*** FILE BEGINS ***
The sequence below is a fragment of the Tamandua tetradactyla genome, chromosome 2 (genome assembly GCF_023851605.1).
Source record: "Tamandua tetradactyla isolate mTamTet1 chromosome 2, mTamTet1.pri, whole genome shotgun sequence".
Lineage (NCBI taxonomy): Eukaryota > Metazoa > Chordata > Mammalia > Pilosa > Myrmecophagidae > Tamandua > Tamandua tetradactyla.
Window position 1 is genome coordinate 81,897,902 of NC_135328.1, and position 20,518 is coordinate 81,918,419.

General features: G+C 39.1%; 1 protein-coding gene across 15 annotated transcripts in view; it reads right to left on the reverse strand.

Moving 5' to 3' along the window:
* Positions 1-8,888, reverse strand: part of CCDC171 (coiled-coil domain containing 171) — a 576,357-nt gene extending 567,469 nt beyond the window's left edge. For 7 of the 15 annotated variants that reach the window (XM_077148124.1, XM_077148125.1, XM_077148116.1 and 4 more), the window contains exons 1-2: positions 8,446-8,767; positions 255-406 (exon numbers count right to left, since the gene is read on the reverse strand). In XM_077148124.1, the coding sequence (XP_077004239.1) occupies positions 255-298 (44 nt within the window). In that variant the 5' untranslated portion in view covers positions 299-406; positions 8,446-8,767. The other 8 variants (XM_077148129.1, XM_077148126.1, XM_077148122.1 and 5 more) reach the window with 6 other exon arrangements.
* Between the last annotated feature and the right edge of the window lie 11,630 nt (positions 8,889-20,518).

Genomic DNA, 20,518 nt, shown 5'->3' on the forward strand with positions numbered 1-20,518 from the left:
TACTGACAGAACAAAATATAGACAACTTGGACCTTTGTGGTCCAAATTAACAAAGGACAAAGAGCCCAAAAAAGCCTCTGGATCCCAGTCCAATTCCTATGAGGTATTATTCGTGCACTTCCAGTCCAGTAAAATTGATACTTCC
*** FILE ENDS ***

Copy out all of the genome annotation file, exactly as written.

The sequence below is a fragment of the Tamandua tetradactyla genome, chromosome 2 (genome assembly GCF_023851605.1).
Source record: "Tamandua tetradactyla isolate mTamTet1 chromosome 2, mTamTet1.pri, whole genome shotgun sequence".
Lineage (NCBI taxonomy): Eukaryota > Metazoa > Chordata > Mammalia > Pilosa > Myrmecophagidae > Tamandua > Tamandua tetradactyla.
Window position 1 is genome coordinate 81,897,902 of NC_135328.1, and position 20,518 is coordinate 81,918,419.

General features: G+C 39.1%; 1 protein-coding gene across 15 annotated transcripts in view; it reads right to left on the reverse strand.

Moving 5' to 3' along the window:
* Positions 1-8,888, reverse strand: part of CCDC171 (coiled-coil domain containing 171) — a 576,357-nt gene extending 567,469 nt beyond the window's left edge. For 7 of the 15 annotated variants that reach the window (XM_077148124.1, XM_077148125.1, XM_077148116.1 and 4 more), the window contains exons 1-2: positions 8,446-8,767; positions 255-406 (exon numbers count right to left, since the gene is read on the reverse strand). In XM_077148124.1, the coding sequence (XP_077004239.1) occupies positions 255-298 (44 nt within the window). In that variant the 5' untranslated portion in view covers positions 299-406; positions 8,446-8,767. The other 8 variants (XM_077148129.1, XM_077148126.1, XM_077148122.1 and 5 more) reach the window with 6 other exon arrangements.
* Between the last annotated feature and the right edge of the window lie 11,630 nt (positions 8,889-20,518).

Genomic DNA, 20,518 nt, shown 5'->3' on the forward strand with positions numbered 1-20,518 from the left:
TACTGACAGAACAAAATATAGACAACTTGGACCTTTGTGGTCCAAATTAACAAAGGACAAAGAGCCCAAAAAAGCCTCTGGATCCCAGTCCAATTCCTATGAGGTATTATTCGTGCACTTCCAGTCCAGTAAAATTGATACTTCC